You know how they say God sends you little messages if you remain still enough to hear them? Yeah, well, God got tired of me ignoring his messages. I mean, I wasn’t ignoring them so much as I was way toooooo busy to receive them. So God took a stronger approach: he sent me a blessing in disguise called Multiple Sclerosis.

Now I know what you are thinking: how is MS a blessing? Well, when you are a “stay at home mom” who rarely stayed home because she overcommitted to EVERYTHING then receiving the diagnosis of MS stopped me in my tracks.

Allow me to paint the picture:
I had three beautiful children (Abbsy was 8th grade, Beebee was preschool and Maxaroni was a newborn) and a loving devoted husband Mr.E. We were your typical family who ate dinner together every night (although I hear that is less and less typical) went to church every Sunday (or Saturday night since we are Catholics), and supported each other in our pursuits. Abbsey was involved in a lot of stuff (swim team, football team, track team, choosing her Catholic high school, youth ministry) and I was right there supporting her all the while wrangling the two little ones. In fact, the month I presented with my first symptoms I had just taken over coaching the grade school swim team. Yes, my plate was full. And then my feet went numb.

At first I ignored the symptoms and chalked it up to a flare up of my sciatic problem from adult tap class years prior. But after more than a week with no relief my husband asked me to call our advice nurse line for our insurance. (Note to self: never do this on a Friday night.)

The kind nurse on the other end of the phone line listened to me describe my numb feet and then she got real serious with me. She said I needed to be seen the next day. (Clearly she has never had to make an appointment on a weekend.) What was so urgent I asked. You could have MS she responded. I think I stopped breathing. Possibly my heart stopped, too. The air was sucked out of the room. Huh? What?

So at this point you might be asking yourself what MS is or did I even know…the answer is no. I had no idea. At first I thought it was the Jerry Lewis stuff…you know…the Labor Day weekend telethon. But that made no sense since they are not known as Jerry’s Adults but Jerry’s Kids. Hmm….to Google we went with flying fingers.

Here’s the thing about the internet: it can provide you with a lot of useful information, but it could also be your worst enemy since there is no kind-hearted friend there to distill it for you. Go ahead and google MS. I dare you. It isn’t the best news you’ll ever hear, but there are also other issues like Guillian-Barre syndrome that will stop you in your tracks. Yeah, so glad that isn’t my fate!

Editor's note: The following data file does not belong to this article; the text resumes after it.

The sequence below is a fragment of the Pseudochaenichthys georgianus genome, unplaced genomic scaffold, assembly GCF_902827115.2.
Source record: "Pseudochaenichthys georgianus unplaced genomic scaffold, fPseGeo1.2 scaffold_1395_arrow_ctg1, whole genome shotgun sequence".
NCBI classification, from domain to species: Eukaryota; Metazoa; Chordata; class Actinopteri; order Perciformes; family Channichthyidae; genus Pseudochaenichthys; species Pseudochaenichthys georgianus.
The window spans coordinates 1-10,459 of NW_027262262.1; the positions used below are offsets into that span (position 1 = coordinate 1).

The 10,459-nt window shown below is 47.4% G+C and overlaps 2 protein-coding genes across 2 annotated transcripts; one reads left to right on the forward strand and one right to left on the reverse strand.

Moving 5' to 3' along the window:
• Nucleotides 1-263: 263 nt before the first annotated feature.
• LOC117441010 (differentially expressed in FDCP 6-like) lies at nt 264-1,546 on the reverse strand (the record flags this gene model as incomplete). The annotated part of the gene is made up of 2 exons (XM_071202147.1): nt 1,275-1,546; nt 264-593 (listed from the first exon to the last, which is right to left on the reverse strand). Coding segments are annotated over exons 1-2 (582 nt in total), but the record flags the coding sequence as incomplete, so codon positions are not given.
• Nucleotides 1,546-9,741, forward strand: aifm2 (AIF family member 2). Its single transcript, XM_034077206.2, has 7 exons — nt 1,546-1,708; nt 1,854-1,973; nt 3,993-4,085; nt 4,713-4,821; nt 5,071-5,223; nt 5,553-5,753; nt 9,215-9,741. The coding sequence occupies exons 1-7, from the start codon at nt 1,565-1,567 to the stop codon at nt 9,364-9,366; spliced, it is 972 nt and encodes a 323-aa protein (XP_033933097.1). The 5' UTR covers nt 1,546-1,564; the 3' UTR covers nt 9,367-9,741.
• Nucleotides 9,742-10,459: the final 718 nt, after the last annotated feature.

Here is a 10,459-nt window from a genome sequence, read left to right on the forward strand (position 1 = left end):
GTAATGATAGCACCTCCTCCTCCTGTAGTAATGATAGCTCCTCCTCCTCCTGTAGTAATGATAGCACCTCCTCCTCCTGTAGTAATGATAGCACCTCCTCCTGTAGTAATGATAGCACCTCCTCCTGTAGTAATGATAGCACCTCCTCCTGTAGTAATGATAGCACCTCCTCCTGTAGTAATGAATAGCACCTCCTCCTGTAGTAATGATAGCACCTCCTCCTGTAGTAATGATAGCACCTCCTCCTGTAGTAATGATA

So here I sat, glued to the tube, trying to figure out what I was going to do and what the heck was wrong with my feet and how would I drive Abbsey to all her stuff and get Beebee to her playdates and how would I care for Maxaroni or for this enormous house of ours and my head was swirling.

I went in the next day for bloodwork and to rule out nice things like a vitamin B deficiency or thyroid issues, etc. Then when that didn’t answer anything I went in on Monday and was signed up for more testing. Another note to self: never agree to any testing called Nerve Conduction Testing. That is a torture device used to extract information from enemies. OUCH! And it told us nothing. I’d like to think it was just to amuse the physicians.

Finally on Tuesday I noticed the numbness was creeping up my legs. Now I tried not to panic. (You have to realize that every morning since Friday night’s nurses call I worried that I might wake up and no longer be able to use my limbs. I was afraid to fall asleep because it may be the last time I would be able to hold my baby or hug my daughters. I was a mess. My husband was equally worried and spent hours reading up on it.) So by Tuesday I had had enough of dilly dallying around. I needed answers quickly. I went to my doctor’s office and asked to be referred to a neurologist. He was wonderful and had me hooked up with an MRI and neuro exam the very next day.